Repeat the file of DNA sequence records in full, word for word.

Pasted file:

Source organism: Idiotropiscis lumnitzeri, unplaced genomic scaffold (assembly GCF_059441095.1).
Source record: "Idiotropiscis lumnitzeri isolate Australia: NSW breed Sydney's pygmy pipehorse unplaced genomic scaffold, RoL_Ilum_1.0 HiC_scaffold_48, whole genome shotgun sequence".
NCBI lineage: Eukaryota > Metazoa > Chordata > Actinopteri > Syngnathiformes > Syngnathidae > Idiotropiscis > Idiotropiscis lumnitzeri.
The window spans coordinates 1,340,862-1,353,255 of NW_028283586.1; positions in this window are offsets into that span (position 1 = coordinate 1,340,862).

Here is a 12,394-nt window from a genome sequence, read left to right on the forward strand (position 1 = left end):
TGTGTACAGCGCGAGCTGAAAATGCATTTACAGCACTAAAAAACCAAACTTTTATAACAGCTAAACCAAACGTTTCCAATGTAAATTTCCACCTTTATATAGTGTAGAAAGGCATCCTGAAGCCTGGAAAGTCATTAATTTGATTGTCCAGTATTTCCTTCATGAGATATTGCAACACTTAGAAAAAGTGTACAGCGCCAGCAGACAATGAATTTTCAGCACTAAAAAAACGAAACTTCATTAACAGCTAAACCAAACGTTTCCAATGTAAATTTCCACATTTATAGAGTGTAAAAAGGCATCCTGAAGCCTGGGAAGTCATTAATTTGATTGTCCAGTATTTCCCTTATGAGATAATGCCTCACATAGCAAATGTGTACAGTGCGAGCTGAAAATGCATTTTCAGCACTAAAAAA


Source organism: Idiotropiscis lumnitzeri, unplaced genomic scaffold (assembly GCF_059441095.1).
Source record: "Idiotropiscis lumnitzeri isolate Australia: NSW breed Sydney's pygmy pipehorse unplaced genomic scaffold, RoL_Ilum_1.0 HiC_scaffold_48, whole genome shotgun sequence".
NCBI lineage: Eukaryota > Metazoa > Chordata > Actinopteri > Syngnathiformes > Syngnathidae > Idiotropiscis > Idiotropiscis lumnitzeri.
The window spans coordinates 1,340,862-1,353,255 of NW_028283586.1; positions in this window are offsets into that span (position 1 = coordinate 1,340,862).

Here is a 12,394-nt window from a genome sequence, read left to right on the forward strand (position 1 = left end):
TGTGTACAGCGCGAGCTGAAAATGCATTTACAGCACTAAAAAACCAAACTTTTATAACAGCTAAACCAAACGTTTCCAATGTAAATTTCCACCTTTATATAGTGTAGAAAGGCATCCTGAAGCCTGGAAAGTCATTAATTTGATTGTCCAGTATTTCCTTCATGAGATATTGCAACACTTAGAAAAAGTGTACAGCGCCAGCAGACAATGAATTTTCAGCACTAAAAAAACGAAACTTCATTAACAGCTAAACCAAACGTTTCCAATGTAAATTTCCACATTTATAGAGTGTAAAAAGGCATCCTGAAGCCTGGGAAGTCATTAATTTGATTGTCCAGTATTTCCCTTATGAGATAATGCCTCACATAGCAAATGTGTACAGTGCGAGCTGAAAATGCATTTTCAGCACTAAAAAA